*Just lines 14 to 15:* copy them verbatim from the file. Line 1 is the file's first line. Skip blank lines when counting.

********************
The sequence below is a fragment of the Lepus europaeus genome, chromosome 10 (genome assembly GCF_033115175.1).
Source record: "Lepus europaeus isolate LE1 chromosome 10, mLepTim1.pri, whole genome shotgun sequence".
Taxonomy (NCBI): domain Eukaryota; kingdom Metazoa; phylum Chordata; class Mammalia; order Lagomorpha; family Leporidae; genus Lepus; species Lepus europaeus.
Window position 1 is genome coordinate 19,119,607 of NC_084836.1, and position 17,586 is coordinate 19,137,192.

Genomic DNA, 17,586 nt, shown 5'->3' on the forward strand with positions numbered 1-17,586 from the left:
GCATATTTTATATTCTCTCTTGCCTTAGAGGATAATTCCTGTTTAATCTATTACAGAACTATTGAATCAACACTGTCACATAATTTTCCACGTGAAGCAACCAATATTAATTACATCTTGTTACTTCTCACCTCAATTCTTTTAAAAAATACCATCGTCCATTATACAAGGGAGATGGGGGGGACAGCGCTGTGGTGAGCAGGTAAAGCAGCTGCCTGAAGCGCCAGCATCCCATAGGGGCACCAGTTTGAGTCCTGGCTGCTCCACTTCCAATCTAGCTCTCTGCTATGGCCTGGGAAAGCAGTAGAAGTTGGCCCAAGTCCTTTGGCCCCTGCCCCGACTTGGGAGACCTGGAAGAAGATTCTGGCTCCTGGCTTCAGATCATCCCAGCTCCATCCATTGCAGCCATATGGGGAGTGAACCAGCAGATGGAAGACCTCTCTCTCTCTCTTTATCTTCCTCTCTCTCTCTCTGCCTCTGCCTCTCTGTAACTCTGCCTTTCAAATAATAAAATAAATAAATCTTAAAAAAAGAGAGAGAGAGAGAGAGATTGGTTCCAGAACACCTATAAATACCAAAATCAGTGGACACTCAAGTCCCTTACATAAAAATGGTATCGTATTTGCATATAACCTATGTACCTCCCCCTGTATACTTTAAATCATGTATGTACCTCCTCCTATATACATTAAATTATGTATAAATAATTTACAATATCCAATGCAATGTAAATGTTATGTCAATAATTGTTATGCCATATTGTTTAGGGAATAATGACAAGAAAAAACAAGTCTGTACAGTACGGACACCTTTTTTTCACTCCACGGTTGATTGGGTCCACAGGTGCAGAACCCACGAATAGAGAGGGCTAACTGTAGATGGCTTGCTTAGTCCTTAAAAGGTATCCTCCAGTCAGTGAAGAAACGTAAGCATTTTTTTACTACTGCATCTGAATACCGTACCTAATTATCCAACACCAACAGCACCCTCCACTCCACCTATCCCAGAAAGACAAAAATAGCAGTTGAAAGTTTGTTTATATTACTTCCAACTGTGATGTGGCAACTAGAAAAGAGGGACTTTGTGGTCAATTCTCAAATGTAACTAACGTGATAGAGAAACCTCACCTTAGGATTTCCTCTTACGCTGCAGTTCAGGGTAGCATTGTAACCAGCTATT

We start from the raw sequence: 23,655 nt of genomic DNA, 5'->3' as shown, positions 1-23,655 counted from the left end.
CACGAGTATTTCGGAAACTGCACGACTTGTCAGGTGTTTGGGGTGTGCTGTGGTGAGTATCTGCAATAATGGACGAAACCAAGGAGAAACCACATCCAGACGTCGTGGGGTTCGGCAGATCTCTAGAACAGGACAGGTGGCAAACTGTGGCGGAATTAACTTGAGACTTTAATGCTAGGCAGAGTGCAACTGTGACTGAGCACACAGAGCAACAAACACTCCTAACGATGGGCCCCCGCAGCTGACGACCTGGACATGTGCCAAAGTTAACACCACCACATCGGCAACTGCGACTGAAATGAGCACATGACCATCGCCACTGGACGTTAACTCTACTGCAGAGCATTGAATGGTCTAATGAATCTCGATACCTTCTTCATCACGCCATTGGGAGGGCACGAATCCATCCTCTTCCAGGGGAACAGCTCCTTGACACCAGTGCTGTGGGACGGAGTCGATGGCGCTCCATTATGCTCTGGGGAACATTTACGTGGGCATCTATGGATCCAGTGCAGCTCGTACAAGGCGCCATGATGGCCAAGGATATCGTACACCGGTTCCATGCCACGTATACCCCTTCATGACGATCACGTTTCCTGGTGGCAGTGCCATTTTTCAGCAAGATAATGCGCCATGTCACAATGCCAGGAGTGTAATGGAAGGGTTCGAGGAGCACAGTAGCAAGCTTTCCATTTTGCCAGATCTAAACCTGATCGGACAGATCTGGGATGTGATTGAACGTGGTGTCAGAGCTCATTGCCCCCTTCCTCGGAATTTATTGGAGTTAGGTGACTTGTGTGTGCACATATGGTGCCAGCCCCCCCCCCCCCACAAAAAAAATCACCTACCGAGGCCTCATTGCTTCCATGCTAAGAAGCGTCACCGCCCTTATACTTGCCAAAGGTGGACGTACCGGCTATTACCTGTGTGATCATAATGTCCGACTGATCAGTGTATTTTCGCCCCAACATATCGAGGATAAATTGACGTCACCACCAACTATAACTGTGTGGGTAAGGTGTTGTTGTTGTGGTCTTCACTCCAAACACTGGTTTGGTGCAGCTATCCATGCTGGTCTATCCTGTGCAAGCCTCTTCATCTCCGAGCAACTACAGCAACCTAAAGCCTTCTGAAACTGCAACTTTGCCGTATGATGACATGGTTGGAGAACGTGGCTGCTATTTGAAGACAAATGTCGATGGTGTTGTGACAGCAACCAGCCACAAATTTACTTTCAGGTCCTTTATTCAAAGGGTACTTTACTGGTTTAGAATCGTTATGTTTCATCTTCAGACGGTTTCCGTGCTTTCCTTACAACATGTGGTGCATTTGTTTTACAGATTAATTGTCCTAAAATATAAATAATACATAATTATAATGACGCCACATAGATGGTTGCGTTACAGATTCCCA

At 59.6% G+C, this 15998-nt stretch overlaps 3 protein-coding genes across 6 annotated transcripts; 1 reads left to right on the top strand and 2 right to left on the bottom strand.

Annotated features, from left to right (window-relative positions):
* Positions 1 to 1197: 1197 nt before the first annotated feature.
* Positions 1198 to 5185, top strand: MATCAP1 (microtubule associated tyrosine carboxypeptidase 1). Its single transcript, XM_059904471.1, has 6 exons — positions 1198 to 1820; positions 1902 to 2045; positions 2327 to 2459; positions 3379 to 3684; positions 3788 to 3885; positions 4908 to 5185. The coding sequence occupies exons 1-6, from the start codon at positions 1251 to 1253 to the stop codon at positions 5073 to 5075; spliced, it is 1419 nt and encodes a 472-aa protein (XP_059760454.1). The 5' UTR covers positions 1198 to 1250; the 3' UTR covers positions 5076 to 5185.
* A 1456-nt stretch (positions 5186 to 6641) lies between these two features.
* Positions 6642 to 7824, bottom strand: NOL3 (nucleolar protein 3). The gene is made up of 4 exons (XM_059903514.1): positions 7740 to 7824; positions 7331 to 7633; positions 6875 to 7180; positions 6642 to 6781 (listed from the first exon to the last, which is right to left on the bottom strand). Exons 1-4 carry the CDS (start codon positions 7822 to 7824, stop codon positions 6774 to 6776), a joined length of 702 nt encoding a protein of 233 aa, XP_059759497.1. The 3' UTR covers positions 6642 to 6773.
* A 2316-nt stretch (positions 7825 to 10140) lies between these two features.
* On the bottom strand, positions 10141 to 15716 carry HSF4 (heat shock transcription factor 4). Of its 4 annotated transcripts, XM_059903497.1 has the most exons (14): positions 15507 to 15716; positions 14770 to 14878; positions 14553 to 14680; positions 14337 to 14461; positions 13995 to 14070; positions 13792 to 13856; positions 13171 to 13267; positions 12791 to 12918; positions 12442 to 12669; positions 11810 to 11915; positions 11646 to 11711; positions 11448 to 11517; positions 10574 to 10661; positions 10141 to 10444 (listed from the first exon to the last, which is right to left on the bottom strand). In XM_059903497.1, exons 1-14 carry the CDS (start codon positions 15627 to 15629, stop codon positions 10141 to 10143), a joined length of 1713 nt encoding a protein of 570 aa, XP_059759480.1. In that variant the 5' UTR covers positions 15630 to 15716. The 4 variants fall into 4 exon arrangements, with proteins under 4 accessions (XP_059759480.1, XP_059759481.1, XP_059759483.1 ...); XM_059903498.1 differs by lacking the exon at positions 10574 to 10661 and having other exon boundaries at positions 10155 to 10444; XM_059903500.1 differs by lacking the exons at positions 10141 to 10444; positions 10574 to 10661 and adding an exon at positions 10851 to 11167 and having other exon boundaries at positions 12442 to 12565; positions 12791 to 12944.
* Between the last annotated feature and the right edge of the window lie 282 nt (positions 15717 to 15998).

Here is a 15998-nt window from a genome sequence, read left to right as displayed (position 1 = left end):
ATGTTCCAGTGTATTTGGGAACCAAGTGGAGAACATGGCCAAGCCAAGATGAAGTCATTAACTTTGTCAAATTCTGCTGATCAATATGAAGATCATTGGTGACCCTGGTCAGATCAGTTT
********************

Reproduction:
* Positions 6642 to 7824, bottom strand: NOL3 (nucleolar protein 3). The gene is made up of 4 exons (XM_059903514.1): positions 7740 to 7824; positions 7331 to 7633; positions 6875 to 7180; positions 6642 to 6781 (listed from the first exon to the last, which is right to left on the bottom strand). Exons 1-4 carry the CDS (start codon positions 7822 to 7824, stop codon positions 6774 to 6776), a joined length of 702 nt encoding a protein of 233 aa, XP_059759497.1. The 3' UTR covers positions 6642 to 6773.
* A 2316-nt stretch (positions 7825 to 10140) lies between these two features.